Podcasts also usually air live on Twitch on Wednesday afternoons, follow there to get go-live notifications.
Tickers mentioned in this show: ATVI
Tidal River Investments positions the day after the first show airing:
Long: NFLX, ETSY, SPY, TDOC, U, Z, ZG, WK, ATVI
Photography from Tidal River Investments can be purchased at tidalriverinvestments.com
Welcome to Fluctuating Tides, the Podcast, Episode 6. I’m your host, SomeCodingGuy, and let’s get right to it!
In the cloud covering the markets this week, buying opportunities have a habit of presenting themselves - this week I’m going to be covering Activision Blizard, ticker: ATVI, a company that’s been focused on gaming for decades. Activision Blizzard’s stock recently pulled back quite a lot due to some regulatory scrutiny and legal matters, which we’ll address in a bit, but this stalwart of the gaming industry is currently trading at a 52 week low and looks poised to capitalize on future releases.
So for this week’s knowledge segment, and because Activision Blizzard pays an annual dividend, I’d like to cover dividends; specifically what they are for public companies, and a brief bit about their sustainability.
What does a company do when it earns too much money? Management has a number of choices after paying the bills: most commonly for growth companies, they’ll reinvest excess profits into existing and new product lines hoping to spur future growth. Based on the stock price, sometimes the company will buy back shares of its stock, which effectively eliminates those shares and improves the per-share figures like EPS, which generally causes the price to rise, a popular technique in recent years. Assuming the company has no further use of the funds beyond these, the company can also choose reward shareholders for holding the stock by giving the money directly to them, also called a dividend. To pay the dividend, they usually use an outside company known as a transfer agent, who handles the specifics of writing checks based on the number of shares each shareholder has. Shareholders who hold the shares by the date announced when the company announces the dividend, or the shareholders of record as of the given date, will receive these checks. As we went into previously, most shares are held in street name, which is to say that the shares are actually in the name of your brokerage, not in your name directly, so these payments are usually made electronically to your brokerage account, where your brokerage deposits them in your name. There they will show up either as regular cash, or if you chose to do so, the broker will purchase additional shares of the same company using these funds.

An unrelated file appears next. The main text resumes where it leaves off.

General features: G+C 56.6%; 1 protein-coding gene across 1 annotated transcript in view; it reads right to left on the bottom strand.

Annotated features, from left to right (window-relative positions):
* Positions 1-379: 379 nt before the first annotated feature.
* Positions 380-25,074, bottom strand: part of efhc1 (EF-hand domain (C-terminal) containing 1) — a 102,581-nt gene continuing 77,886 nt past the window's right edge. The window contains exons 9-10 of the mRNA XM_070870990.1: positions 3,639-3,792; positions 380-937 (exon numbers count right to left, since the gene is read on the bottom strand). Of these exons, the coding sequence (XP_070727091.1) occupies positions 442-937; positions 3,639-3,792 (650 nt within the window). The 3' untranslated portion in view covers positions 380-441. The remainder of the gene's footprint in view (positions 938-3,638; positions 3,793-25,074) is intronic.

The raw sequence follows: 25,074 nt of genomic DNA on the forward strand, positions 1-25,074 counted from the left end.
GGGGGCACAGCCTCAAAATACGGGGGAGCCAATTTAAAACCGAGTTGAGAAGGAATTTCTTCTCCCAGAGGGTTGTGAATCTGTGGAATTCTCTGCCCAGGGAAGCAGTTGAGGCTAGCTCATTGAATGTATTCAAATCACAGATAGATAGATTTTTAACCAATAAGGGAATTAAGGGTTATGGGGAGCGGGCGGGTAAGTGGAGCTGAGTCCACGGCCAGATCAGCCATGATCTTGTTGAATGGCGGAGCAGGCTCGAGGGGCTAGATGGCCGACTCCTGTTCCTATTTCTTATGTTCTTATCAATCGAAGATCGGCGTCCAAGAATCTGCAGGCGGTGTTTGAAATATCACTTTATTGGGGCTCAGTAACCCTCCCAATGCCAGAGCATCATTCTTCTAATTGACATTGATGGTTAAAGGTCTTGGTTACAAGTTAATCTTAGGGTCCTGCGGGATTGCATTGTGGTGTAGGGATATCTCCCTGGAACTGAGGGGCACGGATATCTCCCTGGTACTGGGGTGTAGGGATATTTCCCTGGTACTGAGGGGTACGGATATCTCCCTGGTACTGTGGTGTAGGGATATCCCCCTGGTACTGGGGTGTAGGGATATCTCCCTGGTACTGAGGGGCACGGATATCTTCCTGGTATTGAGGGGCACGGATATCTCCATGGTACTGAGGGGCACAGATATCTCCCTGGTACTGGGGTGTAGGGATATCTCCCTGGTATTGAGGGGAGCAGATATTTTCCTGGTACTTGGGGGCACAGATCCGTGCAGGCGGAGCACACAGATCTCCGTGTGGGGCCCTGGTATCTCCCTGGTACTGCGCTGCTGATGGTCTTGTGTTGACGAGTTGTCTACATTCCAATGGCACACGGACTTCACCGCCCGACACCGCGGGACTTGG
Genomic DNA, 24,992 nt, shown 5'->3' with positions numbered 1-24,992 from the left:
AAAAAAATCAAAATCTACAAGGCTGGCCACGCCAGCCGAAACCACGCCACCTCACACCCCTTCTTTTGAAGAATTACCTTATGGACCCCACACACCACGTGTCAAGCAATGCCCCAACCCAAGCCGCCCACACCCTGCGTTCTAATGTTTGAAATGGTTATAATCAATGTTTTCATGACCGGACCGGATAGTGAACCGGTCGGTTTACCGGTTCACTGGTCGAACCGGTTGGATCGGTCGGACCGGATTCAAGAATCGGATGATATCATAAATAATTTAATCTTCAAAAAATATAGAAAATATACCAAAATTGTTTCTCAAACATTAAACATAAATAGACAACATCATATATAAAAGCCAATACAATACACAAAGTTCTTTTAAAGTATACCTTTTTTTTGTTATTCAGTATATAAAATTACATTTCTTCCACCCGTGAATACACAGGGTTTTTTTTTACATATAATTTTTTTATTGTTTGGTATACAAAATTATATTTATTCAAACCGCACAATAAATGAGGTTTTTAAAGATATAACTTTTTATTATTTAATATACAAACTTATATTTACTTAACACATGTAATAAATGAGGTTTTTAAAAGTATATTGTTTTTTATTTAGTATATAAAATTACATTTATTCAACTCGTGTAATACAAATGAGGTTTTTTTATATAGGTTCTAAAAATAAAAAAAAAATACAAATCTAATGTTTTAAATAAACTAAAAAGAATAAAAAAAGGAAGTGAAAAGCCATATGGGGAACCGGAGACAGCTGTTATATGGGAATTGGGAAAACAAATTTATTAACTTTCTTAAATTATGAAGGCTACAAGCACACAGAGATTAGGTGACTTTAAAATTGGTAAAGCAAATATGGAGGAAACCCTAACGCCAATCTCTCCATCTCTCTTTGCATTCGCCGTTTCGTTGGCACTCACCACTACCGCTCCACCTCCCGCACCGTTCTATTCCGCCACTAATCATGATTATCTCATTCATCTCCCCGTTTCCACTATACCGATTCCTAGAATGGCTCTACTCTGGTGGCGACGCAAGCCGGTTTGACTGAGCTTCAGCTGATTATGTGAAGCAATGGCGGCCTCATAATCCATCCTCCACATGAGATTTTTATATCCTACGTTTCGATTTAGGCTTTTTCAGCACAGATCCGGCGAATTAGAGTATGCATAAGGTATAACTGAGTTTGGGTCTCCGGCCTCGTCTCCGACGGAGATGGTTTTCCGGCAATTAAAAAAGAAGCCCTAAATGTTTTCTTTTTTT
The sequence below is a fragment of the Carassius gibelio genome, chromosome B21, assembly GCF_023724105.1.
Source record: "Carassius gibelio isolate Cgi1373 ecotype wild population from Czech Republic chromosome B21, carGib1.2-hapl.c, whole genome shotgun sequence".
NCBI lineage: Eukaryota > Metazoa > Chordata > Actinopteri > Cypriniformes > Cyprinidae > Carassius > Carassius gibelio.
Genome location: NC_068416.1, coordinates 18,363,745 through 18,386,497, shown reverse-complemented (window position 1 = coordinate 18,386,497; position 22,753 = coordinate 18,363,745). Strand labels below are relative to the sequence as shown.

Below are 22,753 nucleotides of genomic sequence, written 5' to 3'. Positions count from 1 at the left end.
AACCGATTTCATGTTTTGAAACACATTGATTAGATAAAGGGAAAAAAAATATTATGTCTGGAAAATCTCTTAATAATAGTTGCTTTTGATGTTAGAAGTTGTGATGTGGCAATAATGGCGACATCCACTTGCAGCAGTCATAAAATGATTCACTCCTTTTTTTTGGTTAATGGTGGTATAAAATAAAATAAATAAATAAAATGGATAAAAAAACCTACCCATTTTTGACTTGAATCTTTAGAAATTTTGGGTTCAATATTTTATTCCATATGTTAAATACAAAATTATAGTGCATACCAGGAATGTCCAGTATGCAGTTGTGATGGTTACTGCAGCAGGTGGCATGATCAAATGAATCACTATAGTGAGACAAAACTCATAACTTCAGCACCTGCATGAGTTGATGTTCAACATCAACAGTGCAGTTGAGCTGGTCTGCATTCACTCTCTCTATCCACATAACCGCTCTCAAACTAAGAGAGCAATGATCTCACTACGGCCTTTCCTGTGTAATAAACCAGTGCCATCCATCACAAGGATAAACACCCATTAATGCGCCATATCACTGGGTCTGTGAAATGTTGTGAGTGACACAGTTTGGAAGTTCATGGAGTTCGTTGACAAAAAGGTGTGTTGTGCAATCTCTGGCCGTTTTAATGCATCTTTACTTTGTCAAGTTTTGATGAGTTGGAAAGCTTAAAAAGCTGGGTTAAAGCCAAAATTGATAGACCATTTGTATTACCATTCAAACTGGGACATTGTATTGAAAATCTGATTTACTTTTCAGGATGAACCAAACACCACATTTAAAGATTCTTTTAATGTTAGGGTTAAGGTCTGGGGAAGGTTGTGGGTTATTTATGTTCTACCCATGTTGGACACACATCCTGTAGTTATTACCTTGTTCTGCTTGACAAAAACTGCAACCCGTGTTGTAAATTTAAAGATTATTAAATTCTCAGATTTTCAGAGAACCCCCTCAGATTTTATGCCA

Sounds pretty good, right? So why doesn’t every company pay a dividend? Well, like I said, they generally utilize additional funds to keep growing, hoping to lead to a higher stock price.
Most companies use a blend all of these techniques, choosing to pay out some of the money as a dividend, some of the money for future growth, and some of the money for share buybacks. Activision Blizzard happens to do all of these, so it begs the question: how much of the profits are being paid out in the dividend? This is known as the dividend payout ratio, or more specifically, the percentage of earnings paid out relative to net income, or income after the expenses have been take it out.
From the most Recent balance sheet, Activision Blizzard paid out $365m in dividends, against $2.6b in profits, giving them a payout ratio of about 14%. Not a huge amount of the profits, but it should be easy to sustain payments at that level. They’re also authorized to repurchase $4b in stock over the next few years, and they continue investing in growing core and new games. These calculations are included in more detail in the spreadsheet linked in the show notes.
Activision-Blizzard has three major revenue-generating segments - Activision itself, with Most of its earnings coming from the Call of Duty franchise, a regular hit; Blizzard, known for a variety of games ranging from Overwatch to Diablo to the regular subscription generating machine of World of Warcraft; and King, the mobile giant behind the Candy Crush Saga and a number of other casual titles, purchased in 2015. Activision is the single largest segment at almost twice the size of Blizzard at $789m in the most recent quarter, with King coming in the middle at around $635m. Revenue Tends to spike across the holidays in the fourth quarter, with Blizzard being fairly steady based on its subscription Revenue from World of Warcraft, and King staying fairly steady in growth over the last six quarters.